Gregory Davis’ cane clacked down the narrow halls of Bellefonte Presbyterian Church in Harrisburg, testing the path before him. When he took off his sunglasses, both eyes revealed the brilliant blue fog common in people whose sight was lost long ago.
Davis might never have seen his path, but he has felt each obstacle, from the moment he encountered it to the struggle to climb over it.
He was born in Harlem in 1951; his twin brother died at birth. His mother died 11 years later. When his grandmother brought him to Charlotte, the experts quickly agreed he would be better suited for the N.C. School for the Blind and Deaf in Raleigh.
School officials there were even quicker to label him borderline mentally retarded. They expected little of him, or for him, after that.
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“I want to be a lawyer,” Davis remembered telling a guidance counselor one day as students went around the room divulging their dreams.
“Nah. You’re not capable,” said the counselor. “Maybe a janitor.”
He was pushed toward mattress- and broom-making, the trades taught at the school.
“But I was never very good at that,” said Davis. “And consequently, it didn’t sit well with me.”
It’s an ironic start for a man who today holds a Ph.D.
“I came to the table with three barriers on my shoulder,” said Davis. “As a black male, a blind black male, and a retarded – allegedly – blind black male. I went to work climbing a hill with all of those three things on me.”
As Davis sat down behind his desk at the church where he now serves as pastor, his thumbs tugged at his thick suspenders for a few minutes as he pondered how to best describe his motivation.
“We were taught as African Americans that our way out was education. You never could have enough,” he said. “It was just a dream to say that Gregory Davis was a college graduate.”
At Central Piedmont Community College he earned his GED. At UNC Charlotte, he was one of the first African Americans to receive a bachelor’s degree in religious studies. At Duke University he earned a Master of Divinity degree on a full Benjamin E. Mays Scholarship. At the Union Institute he earned his Ph.D. in American religious history.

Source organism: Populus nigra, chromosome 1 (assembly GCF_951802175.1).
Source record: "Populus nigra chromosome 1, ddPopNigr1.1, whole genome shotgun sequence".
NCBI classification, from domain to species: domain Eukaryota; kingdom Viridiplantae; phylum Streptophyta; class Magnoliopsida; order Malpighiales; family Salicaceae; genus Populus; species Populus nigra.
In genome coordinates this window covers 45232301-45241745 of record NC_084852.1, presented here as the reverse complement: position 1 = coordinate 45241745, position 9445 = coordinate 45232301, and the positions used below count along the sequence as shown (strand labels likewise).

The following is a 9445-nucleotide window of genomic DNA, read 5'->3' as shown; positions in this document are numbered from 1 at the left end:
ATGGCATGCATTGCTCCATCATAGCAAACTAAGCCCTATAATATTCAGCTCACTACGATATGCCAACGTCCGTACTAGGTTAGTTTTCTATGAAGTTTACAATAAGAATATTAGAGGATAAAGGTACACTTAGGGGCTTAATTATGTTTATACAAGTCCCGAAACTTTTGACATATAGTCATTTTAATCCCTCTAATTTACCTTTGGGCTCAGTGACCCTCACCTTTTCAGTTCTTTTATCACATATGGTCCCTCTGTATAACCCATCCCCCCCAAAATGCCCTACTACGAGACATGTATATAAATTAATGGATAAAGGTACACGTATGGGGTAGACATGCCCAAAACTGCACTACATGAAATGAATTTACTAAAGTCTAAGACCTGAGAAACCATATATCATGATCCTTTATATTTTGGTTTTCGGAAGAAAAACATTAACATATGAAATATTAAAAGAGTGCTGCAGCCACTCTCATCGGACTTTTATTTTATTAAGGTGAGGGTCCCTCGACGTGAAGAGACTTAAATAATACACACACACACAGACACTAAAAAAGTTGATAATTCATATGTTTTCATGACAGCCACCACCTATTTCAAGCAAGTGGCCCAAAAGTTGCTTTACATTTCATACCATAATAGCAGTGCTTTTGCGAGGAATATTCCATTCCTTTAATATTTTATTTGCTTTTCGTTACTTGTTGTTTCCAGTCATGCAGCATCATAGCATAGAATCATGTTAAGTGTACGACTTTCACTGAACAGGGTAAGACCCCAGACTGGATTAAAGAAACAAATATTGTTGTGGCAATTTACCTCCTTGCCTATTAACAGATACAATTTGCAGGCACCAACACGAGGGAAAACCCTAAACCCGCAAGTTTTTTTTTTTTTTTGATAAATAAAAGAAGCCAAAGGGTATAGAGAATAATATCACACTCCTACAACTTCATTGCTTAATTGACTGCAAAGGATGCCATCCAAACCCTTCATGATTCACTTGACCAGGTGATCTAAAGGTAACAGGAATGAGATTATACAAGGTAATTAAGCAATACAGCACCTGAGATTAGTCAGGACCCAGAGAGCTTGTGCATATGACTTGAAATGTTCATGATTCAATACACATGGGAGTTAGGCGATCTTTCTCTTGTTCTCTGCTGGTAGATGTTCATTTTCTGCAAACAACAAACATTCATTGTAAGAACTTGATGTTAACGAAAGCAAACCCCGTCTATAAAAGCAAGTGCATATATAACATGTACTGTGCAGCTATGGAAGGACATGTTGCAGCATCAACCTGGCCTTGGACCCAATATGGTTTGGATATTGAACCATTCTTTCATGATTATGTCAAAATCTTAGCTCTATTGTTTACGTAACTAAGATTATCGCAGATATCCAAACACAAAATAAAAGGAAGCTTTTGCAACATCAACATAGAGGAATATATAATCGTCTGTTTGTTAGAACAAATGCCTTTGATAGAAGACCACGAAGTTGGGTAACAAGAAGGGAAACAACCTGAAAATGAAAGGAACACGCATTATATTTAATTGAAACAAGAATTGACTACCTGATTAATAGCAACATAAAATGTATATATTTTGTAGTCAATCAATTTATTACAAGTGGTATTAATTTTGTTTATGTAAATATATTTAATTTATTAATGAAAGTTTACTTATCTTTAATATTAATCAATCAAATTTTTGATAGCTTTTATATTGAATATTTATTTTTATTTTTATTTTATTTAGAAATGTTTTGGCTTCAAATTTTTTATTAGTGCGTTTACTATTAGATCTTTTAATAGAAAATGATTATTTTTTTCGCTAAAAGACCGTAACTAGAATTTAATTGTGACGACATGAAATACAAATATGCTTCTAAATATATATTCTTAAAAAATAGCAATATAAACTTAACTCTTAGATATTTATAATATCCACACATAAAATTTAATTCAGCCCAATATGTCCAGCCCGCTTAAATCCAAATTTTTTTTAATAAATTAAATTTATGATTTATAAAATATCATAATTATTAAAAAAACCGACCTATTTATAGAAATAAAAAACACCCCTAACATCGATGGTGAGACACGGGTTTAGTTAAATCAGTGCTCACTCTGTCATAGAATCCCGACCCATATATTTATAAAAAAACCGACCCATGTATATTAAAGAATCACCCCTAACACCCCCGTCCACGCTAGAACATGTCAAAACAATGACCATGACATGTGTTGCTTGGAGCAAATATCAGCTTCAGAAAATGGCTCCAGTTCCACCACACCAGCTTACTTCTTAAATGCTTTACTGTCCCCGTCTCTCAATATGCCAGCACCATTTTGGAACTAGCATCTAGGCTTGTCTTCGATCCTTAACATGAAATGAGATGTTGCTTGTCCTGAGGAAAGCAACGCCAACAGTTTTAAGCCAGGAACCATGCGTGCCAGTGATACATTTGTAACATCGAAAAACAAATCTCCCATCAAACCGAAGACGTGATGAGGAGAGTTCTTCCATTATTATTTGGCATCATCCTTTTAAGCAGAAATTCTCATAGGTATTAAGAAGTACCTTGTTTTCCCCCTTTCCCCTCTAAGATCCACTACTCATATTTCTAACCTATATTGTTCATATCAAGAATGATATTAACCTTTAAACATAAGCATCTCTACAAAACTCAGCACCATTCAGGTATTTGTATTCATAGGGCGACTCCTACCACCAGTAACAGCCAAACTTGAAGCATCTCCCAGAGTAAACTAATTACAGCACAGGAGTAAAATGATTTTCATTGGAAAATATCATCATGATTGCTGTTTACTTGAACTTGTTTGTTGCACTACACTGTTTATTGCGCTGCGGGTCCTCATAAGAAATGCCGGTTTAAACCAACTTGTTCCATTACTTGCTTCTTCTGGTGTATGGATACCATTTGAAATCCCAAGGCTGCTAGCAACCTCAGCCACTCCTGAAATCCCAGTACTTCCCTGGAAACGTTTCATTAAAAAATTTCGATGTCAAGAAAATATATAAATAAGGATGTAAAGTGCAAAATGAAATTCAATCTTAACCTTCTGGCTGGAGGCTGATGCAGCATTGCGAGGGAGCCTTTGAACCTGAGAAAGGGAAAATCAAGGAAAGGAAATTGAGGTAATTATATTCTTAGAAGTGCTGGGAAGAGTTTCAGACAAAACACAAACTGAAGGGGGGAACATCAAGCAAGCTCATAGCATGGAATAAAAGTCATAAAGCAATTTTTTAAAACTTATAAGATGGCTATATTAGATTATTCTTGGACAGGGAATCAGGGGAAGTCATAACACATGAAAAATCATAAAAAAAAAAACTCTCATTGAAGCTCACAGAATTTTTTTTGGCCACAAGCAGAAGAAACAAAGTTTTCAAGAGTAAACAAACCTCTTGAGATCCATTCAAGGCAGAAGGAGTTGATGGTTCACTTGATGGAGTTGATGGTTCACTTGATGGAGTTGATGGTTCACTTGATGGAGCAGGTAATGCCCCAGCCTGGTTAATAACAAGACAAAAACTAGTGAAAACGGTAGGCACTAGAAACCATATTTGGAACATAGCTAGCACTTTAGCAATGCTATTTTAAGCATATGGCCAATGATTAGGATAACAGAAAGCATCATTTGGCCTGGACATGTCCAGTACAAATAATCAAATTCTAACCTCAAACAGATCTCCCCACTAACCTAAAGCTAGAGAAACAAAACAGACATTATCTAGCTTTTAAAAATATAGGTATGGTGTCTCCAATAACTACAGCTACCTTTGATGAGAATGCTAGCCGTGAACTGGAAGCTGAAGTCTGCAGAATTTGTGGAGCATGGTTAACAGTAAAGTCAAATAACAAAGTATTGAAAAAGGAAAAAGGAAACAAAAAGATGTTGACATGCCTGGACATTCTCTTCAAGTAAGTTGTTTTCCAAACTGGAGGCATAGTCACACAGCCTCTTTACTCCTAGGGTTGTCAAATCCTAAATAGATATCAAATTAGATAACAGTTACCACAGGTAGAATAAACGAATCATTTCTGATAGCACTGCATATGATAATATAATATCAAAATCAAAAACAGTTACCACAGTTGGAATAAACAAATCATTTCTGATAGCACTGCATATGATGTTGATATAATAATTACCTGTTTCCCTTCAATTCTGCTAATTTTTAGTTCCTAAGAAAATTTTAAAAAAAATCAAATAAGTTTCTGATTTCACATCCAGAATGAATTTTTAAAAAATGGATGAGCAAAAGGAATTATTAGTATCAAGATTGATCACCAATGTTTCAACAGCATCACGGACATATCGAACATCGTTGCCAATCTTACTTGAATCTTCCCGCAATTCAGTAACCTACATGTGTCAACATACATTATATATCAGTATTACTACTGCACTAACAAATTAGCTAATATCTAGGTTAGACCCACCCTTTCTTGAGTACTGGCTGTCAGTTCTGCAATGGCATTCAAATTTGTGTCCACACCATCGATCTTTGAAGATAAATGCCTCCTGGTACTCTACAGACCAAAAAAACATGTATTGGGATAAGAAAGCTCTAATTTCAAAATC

By his side all the way were three things: his tape recorder, to capture professors’ lectures; his Braille typewriter; and his gumption.
“People said I couldn’t, and I said, ‘Yes, I can.’ That drove me.”
Davis spent most of his career as a lecturer at UNC Charlotte who also oversaw the university’s minority retention services.
In the 1970s, said Davis, he was one of only 100 minority students on campus. Today, minorities account for around 20 percent to 25 percent of UNCC’s population.
As a mentor, he worked tirelessly with students to help move barriers out of their own paths toward education.
“I believed everybody had the same dream I did, or else they wouldn’t be there,” he said.
Last month, the UNC Charlotte Alumni Association honored Davis with the Distinguished Alumni Award, the highest honor it can bestow on a member.
The award is given to those whose accomplishments and service to their communities proves extraordinary.
Retired from the university for the past four years, Davis is pastor of Bellefonte Presbyterian Church near Harrisburg.
When people in the congregation share their discouragement with him, he often tells them of his bumpy path.
“Whatever your dream is, don’t let anyone tell you ‘no.’ Claim your dream. Nurture your dream,” he said.
“Sometimes you’re going to fall down, but get up. I went from, in 1972, being a ‘mentally retarded’ kid to, in 1985, receiving my Ph.D.”